We all possess a fundamental desire for validation: to find one’s place within the society to which one belongs and to learn its methods, beliefs and rituals. We are a social animal and socialization is a primary human necessity. It is a natural human impulse to educate our young to uphold the structures that maintain the existent social mores.
In parallel, there exists the individual impulse towards personal and spiritual development and creative expression. I believe these two urges provide a dialectical tension necessary to a healthy society that requires both stability and change.
School is a system of normalization regulated by a power hierarchy operated through the grading system whose aim is to maintain the status quo.
It is a system of external regulation that offers security, acceptance and success within that system to those who comply. It discourages questioning of the system and tends to diminish intrinsic motivation and creativity (Deci and Ryan).
While intrinsic motivation leads to personal growth and spiritual development and develops creativity and also greater engagement and effort .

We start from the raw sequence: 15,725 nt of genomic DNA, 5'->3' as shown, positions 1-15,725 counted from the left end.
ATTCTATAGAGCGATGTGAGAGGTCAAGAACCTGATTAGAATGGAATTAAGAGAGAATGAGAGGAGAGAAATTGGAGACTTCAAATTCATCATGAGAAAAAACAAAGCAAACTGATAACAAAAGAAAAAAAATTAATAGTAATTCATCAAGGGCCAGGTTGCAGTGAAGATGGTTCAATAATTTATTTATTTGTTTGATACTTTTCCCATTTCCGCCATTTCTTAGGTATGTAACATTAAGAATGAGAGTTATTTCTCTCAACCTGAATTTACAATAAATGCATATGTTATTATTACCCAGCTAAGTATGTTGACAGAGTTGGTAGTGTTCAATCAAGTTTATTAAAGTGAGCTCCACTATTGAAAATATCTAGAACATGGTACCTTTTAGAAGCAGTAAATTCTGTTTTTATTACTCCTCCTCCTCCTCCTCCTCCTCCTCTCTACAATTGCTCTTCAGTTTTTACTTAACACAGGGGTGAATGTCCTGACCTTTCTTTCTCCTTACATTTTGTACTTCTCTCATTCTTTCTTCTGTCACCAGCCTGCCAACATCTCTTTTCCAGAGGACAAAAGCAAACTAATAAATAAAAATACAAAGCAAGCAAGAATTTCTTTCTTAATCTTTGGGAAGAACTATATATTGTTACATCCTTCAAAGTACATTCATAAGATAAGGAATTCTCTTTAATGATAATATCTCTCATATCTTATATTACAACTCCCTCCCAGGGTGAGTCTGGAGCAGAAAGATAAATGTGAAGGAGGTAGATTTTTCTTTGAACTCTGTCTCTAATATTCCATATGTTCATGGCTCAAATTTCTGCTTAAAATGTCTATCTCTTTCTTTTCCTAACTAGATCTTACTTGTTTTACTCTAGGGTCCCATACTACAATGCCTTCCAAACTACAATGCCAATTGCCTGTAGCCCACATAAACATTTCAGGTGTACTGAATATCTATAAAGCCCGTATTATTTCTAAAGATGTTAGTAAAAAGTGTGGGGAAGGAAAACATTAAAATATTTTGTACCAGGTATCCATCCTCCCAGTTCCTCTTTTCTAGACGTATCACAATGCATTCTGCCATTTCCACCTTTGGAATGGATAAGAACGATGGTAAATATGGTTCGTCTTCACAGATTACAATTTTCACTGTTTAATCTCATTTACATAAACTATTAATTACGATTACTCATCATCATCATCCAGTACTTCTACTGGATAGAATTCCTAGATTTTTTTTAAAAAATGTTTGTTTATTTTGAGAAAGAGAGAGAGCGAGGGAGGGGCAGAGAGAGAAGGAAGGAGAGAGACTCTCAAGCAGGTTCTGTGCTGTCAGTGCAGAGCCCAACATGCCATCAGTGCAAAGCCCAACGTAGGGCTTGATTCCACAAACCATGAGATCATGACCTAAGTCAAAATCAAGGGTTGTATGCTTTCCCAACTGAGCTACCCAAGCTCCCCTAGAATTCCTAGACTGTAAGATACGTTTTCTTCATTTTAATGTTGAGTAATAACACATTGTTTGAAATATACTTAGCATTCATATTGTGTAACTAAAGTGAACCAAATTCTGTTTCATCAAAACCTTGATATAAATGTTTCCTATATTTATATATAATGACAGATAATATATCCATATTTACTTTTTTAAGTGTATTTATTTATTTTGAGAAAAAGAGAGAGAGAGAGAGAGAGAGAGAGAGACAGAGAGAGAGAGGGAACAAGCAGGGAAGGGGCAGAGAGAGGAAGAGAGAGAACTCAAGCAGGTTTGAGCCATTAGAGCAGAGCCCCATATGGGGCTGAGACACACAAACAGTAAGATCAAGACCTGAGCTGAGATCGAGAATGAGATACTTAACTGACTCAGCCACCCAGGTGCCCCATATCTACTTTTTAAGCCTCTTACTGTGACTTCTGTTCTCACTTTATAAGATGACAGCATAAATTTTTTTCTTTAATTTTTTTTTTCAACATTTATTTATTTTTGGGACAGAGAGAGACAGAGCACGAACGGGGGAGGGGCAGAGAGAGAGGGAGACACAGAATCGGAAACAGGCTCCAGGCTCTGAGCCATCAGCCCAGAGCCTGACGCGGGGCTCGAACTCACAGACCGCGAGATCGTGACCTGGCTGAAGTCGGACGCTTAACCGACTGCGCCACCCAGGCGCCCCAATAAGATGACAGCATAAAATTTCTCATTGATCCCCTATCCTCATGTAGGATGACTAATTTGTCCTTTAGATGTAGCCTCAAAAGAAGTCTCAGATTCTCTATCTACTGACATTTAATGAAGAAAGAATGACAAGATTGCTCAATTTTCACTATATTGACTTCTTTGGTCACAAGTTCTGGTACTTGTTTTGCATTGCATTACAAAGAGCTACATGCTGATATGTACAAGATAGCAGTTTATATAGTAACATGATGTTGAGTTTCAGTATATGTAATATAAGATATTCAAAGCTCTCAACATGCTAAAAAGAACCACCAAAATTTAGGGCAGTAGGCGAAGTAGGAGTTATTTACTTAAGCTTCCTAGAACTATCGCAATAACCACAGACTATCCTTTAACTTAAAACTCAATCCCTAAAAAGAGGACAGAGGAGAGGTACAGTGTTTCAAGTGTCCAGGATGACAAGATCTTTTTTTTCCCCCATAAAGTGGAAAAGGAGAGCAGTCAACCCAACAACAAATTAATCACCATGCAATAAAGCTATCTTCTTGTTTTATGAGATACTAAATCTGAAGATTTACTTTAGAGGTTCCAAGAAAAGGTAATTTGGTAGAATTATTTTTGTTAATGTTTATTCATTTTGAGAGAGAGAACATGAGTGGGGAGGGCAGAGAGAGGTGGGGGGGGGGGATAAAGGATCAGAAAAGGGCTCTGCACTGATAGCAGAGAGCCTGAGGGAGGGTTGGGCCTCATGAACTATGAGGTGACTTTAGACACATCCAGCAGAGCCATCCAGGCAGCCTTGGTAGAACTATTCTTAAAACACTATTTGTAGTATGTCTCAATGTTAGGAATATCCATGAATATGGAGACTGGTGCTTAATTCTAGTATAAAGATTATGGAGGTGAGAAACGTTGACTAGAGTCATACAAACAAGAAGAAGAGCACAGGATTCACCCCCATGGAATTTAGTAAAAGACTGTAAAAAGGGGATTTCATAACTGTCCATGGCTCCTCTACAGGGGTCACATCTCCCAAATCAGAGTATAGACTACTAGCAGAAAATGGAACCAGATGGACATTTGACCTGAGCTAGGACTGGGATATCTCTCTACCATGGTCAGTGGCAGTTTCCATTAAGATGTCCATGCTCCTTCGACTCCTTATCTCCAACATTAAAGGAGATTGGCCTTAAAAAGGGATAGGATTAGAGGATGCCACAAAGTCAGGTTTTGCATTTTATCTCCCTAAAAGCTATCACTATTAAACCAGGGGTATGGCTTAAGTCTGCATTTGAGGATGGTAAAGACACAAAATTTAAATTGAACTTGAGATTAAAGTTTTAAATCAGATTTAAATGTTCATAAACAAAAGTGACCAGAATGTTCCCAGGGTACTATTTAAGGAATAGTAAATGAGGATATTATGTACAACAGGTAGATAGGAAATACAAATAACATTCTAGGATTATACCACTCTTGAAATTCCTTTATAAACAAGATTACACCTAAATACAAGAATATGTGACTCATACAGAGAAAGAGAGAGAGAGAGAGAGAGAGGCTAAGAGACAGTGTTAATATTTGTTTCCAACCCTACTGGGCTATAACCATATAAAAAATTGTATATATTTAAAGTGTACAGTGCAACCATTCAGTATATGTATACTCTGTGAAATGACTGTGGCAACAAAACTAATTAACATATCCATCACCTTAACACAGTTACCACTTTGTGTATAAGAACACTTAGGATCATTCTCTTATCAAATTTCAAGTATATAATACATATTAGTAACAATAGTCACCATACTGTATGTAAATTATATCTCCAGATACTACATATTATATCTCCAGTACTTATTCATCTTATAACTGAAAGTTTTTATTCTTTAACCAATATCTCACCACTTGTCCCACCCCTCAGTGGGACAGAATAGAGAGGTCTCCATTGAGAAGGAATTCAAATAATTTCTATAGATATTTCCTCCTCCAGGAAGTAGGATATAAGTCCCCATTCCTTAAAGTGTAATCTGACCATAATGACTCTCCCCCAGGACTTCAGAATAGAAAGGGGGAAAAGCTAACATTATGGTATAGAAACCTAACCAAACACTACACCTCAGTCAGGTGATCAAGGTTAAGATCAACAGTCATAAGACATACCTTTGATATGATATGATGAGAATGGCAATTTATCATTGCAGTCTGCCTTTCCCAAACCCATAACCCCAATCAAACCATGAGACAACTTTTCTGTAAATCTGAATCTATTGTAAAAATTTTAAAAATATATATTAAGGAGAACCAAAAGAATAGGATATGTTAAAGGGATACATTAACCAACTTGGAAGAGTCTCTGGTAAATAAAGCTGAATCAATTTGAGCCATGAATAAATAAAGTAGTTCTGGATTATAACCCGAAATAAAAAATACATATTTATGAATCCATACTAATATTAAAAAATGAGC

Types of Motivation (see Deci & Ryan)
External: Rewards, Punishment, (grades)
Introjected: Want to look good, Think you ought to, Self gratification / punishment, Perceived Need (to get a good job)
Intrinsic: Enjoyment, Interest, Satisfaction
Research shows that white, male, power-oriented individuals find grades motivating, for the rest they kill intrinsic motivation.
Is it possible to foster intrinsic motivation within a regulatory system?
Response: “I don’t give a shit about your philosophy; I’m here to master skills to pass the exam and get a good job.”
Perhaps it is a question of perspective: me, with ideals as an educator working within a Swiss system of training am out of place?
However, changing social needs require a more creative perspective. Everything I read and everyone I talk to within companies say the same: what we need are independent, flexibility, creative individuals capable of adapting transcending traditional subject area boundaries, constantly learning and with strong communication skills and it is clear that these qualities, processes of thought, attitudes and behaviours are not encouraged by a system of external regulation.